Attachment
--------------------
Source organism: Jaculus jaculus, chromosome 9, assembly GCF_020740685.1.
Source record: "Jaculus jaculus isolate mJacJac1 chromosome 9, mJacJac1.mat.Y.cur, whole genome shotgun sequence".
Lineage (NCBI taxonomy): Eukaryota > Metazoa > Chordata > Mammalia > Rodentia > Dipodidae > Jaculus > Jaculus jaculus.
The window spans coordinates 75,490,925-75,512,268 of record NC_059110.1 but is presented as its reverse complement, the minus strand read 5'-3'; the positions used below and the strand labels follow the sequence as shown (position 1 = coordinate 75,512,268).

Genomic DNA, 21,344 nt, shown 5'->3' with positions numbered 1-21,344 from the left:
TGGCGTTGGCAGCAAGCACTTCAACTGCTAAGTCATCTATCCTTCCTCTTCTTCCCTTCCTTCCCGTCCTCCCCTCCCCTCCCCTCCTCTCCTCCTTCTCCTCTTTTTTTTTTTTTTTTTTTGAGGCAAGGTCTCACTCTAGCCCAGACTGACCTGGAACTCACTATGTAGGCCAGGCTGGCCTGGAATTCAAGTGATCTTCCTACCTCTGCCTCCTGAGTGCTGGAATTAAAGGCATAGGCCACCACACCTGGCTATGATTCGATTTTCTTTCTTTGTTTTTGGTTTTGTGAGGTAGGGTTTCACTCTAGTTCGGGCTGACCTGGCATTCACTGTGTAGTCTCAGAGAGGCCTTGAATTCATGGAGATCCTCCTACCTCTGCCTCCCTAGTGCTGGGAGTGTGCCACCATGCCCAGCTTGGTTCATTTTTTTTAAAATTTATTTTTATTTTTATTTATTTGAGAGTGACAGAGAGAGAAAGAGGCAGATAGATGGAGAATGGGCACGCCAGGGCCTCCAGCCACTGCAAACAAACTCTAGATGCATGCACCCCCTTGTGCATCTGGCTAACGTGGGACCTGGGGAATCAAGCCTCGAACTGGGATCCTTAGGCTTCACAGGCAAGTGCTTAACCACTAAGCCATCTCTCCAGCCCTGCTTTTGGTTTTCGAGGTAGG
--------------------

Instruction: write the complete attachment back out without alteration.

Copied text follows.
Source organism: Jaculus jaculus, chromosome 9, assembly GCF_020740685.1.
Source record: "Jaculus jaculus isolate mJacJac1 chromosome 9, mJacJac1.mat.Y.cur, whole genome shotgun sequence".
Lineage (NCBI taxonomy): Eukaryota > Metazoa > Chordata > Mammalia > Rodentia > Dipodidae > Jaculus > Jaculus jaculus.
The window spans coordinates 75,490,925-75,512,268 of record NC_059110.1 but is presented as its reverse complement, the minus strand read 5'-3'; the positions used below and the strand labels follow the sequence as shown (position 1 = coordinate 75,512,268).

Genomic DNA, 21,344 nt, shown 5'->3' with positions numbered 1-21,344 from the left:
TGGCGTTGGCAGCAAGCACTTCAACTGCTAAGTCATCTATCCTTCCTCTTCTTCCCTTCCTTCCCGTCCTCCCCTCCCCTCCCCTCCTCTCCTCCTTCTCCTCTTTTTTTTTTTTTTTTTTTGAGGCAAGGTCTCACTCTAGCCCAGACTGACCTGGAACTCACTATGTAGGCCAGGCTGGCCTGGAATTCAAGTGATCTTCCTACCTCTGCCTCCTGAGTGCTGGAATTAAAGGCATAGGCCACCACACCTGGCTATGATTCGATTTTCTTTCTTTGTTTTTGGTTTTGTGAGGTAGGGTTTCACTCTAGTTCGGGCTGACCTGGCATTCACTGTGTAGTCTCAGAGAGGCCTTGAATTCATGGAGATCCTCCTACCTCTGCCTCCCTAGTGCTGGGAGTGTGCCACCATGCCCAGCTTGGTTCATTTTTTTTAAAATTTATTTTTATTTTTATTTATTTGAGAGTGACAGAGAGAGAAAGAGGCAGATAGATGGAGAATGGGCACGCCAGGGCCTCCAGCCACTGCAAACAAACTCTAGATGCATGCACCCCCTTGTGCATCTGGCTAACGTGGGACCTGGGGAATCAAGCCTCGAACTGGGATCCTTAGGCTTCACAGGCAAGTGCTTAACCACTAAGCCATCTCTCCAGCCCTGCTTTTGGTTTTCGAGGTAGG